“I buy on the assumption that they could close the market the next day and not reopen it for five years.”
— Warren Buffett
The investment philosophy practiced by Warren Buffett calls for investors to take a long-term horizon when making an investment, such as a five year holding period (or even longer), and reconsider making the investment in the first place if unable to envision holding the stock for at least five years. Today, we look at how such a long-term strategy would have done for investors in Abbott Laboratories (NYSE: ABT) back in 2015, holding through to today.
|Average annual return:||22.88%|
The above analysis shows the five year investment result worked out exceptionally well, with an annualized rate of return of 22.88%. This would have turned a $10K investment made 5 years ago into $28,000.18 today (as of 11/06/2020). On a total return basis, that’s a result of 180.02% (something to think about: how might ABT shares perform over the next 5 years?). [These numbers were computed with the Dividend Channel DRIP Returns Calculator.]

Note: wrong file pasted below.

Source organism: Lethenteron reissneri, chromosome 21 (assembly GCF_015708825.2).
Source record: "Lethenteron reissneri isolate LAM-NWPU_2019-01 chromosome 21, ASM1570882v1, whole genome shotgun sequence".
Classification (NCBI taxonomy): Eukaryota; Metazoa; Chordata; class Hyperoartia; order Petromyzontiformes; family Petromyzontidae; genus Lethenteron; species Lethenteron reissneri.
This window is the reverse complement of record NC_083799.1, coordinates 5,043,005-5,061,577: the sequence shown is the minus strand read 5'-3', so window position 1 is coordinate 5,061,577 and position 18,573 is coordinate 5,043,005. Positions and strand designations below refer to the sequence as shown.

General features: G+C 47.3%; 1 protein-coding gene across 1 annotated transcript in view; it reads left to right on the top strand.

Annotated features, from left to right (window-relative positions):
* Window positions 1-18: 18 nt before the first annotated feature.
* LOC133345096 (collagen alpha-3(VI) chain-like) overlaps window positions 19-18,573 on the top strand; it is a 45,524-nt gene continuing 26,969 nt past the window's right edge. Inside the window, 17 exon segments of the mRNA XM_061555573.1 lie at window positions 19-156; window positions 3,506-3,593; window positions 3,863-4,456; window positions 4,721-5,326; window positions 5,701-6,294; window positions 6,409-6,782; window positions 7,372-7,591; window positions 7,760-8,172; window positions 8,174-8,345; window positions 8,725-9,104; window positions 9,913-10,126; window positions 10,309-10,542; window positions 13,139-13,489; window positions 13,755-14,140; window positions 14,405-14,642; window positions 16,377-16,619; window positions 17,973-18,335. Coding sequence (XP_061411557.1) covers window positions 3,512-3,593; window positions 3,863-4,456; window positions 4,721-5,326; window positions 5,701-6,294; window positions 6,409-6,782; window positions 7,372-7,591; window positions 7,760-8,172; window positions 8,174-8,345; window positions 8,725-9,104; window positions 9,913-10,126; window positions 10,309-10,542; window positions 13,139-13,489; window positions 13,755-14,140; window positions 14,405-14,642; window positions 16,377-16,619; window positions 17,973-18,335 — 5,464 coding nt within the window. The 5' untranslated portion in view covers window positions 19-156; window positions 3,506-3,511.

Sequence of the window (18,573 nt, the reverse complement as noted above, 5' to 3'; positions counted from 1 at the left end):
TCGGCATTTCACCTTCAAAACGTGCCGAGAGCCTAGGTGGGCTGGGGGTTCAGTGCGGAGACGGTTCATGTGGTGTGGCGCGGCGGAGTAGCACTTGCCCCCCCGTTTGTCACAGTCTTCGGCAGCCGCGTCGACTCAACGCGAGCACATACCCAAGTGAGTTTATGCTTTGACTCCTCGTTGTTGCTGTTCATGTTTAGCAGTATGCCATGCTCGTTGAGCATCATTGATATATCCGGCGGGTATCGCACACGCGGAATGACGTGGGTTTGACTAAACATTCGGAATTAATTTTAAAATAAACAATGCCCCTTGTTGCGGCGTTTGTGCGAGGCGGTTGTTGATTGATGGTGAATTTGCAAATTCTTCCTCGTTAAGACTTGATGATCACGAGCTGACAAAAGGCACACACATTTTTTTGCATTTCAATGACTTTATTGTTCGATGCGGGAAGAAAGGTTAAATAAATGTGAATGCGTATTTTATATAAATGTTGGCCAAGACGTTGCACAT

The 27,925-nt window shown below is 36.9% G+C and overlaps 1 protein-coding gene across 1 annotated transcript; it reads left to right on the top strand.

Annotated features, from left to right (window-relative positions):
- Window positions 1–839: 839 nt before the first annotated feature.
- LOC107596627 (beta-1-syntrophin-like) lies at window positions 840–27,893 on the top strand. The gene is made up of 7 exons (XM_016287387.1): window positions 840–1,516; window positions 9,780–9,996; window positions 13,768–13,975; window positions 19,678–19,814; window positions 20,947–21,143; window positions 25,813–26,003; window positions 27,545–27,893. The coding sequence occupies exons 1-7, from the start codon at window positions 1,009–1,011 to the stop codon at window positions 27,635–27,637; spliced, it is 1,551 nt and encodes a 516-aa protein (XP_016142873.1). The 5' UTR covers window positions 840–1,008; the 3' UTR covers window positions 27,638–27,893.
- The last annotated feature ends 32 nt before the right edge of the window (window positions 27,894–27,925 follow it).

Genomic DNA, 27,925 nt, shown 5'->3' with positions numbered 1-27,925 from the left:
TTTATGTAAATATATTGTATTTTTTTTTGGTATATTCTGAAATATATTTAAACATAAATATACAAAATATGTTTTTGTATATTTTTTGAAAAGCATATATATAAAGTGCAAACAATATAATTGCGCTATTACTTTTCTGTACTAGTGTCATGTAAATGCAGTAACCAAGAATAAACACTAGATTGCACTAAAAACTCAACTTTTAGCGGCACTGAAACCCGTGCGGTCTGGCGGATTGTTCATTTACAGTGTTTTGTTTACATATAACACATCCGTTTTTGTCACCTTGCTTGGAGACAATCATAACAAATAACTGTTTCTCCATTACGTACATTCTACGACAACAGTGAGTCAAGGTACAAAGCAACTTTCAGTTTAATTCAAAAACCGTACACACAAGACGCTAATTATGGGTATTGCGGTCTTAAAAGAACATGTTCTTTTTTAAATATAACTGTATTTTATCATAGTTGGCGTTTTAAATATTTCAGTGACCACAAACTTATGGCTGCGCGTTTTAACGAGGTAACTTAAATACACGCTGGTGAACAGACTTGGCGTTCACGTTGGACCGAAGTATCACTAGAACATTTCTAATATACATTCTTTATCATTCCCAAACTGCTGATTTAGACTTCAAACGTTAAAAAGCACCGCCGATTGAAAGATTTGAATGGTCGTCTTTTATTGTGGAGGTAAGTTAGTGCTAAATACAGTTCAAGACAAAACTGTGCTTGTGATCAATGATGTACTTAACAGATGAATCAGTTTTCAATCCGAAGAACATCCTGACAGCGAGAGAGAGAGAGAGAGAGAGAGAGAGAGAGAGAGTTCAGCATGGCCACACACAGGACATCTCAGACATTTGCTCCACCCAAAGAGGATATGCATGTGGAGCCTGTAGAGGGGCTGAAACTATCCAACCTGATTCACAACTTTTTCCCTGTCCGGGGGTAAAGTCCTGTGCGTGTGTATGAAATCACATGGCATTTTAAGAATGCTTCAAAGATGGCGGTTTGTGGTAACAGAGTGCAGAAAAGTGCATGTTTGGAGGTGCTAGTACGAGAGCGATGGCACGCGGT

Always an important consideration with a dividend-paying company is: should we reinvest our dividends?Over the past 5 years, Abbott Laboratories has paid $5.94/share in dividends. For the above analysis, we assume that the investor reinvests dividends into new shares of stock (for the above calculations, the reinvestment is performed using closing price on ex-div date for that dividend).
Based upon the most recent annualized dividend rate of 1.44/share, we calculate that ABT has a current yield of approximately 1.26%. Another interesting datapoint we can examine is ‘yield on cost’ — in other words, we can express the current annualized dividend of 1.44 against the original $45.05/share purchase price. This works out to a yield on cost of 2.80%.
One more piece of investment wisdom to leave you with:
“It’s not always easy to do what’s not popular, but that’s where you make your money. Buy stocks that look bad to less careful investors and hang on until their real value is recognized.” — John Neff